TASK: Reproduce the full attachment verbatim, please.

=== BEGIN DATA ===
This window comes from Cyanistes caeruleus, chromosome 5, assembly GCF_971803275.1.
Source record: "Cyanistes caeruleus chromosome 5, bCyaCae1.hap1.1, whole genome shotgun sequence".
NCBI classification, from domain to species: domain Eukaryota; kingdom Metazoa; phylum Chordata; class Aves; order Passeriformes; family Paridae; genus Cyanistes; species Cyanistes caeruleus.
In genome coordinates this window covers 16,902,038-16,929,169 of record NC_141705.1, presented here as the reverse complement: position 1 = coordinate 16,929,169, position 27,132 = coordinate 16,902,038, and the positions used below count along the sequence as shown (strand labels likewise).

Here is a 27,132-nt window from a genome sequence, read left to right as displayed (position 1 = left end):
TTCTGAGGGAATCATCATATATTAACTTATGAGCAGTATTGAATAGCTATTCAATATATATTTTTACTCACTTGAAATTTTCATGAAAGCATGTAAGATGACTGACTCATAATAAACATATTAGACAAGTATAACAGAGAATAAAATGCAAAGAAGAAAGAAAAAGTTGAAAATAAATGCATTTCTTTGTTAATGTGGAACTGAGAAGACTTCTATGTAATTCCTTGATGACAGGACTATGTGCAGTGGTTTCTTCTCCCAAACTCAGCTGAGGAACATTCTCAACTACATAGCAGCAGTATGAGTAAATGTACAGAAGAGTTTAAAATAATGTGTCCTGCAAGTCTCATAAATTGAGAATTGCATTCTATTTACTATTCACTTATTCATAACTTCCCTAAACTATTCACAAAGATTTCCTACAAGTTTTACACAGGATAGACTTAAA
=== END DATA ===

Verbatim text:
This window comes from Cyanistes caeruleus, chromosome 5, assembly GCF_971803275.1.
Source record: "Cyanistes caeruleus chromosome 5, bCyaCae1.hap1.1, whole genome shotgun sequence".
NCBI classification, from domain to species: domain Eukaryota; kingdom Metazoa; phylum Chordata; class Aves; order Passeriformes; family Paridae; genus Cyanistes; species Cyanistes caeruleus.
In genome coordinates this window covers 16,902,038-16,929,169 of record NC_141705.1, presented here as the reverse complement: position 1 = coordinate 16,929,169, position 27,132 = coordinate 16,902,038, and the positions used below count along the sequence as shown (strand labels likewise).

Here is a 27,132-nt window from a genome sequence, read left to right as displayed (position 1 = left end):
TTCTGAGGGAATCATCATATATTAACTTATGAGCAGTATTGAATAGCTATTCAATATATATTTTTACTCACTTGAAATTTTCATGAAAGCATGTAAGATGACTGACTCATAATAAACATATTAGACAAGTATAACAGAGAATAAAATGCAAAGAAGAAAGAAAAAGTTGAAAATAAATGCATTTCTTTGTTAATGTGGAACTGAGAAGACTTCTATGTAATTCCTTGATGACAGGACTATGTGCAGTGGTTTCTTCTCCCAAACTCAGCTGAGGAACATTCTCAACTACATAGCAGCAGTATGAGTAAATGTACAGAAGAGTTTAAAATAATGTGTCCTGCAAGTCTCATAAATTGAGAATTGCATTCTATTTACTATTCACTTATTCATAACTTCCCTAAACTATTCACAAAGATTTCCTACAAGTTTTACACAGGATAGACTTAAA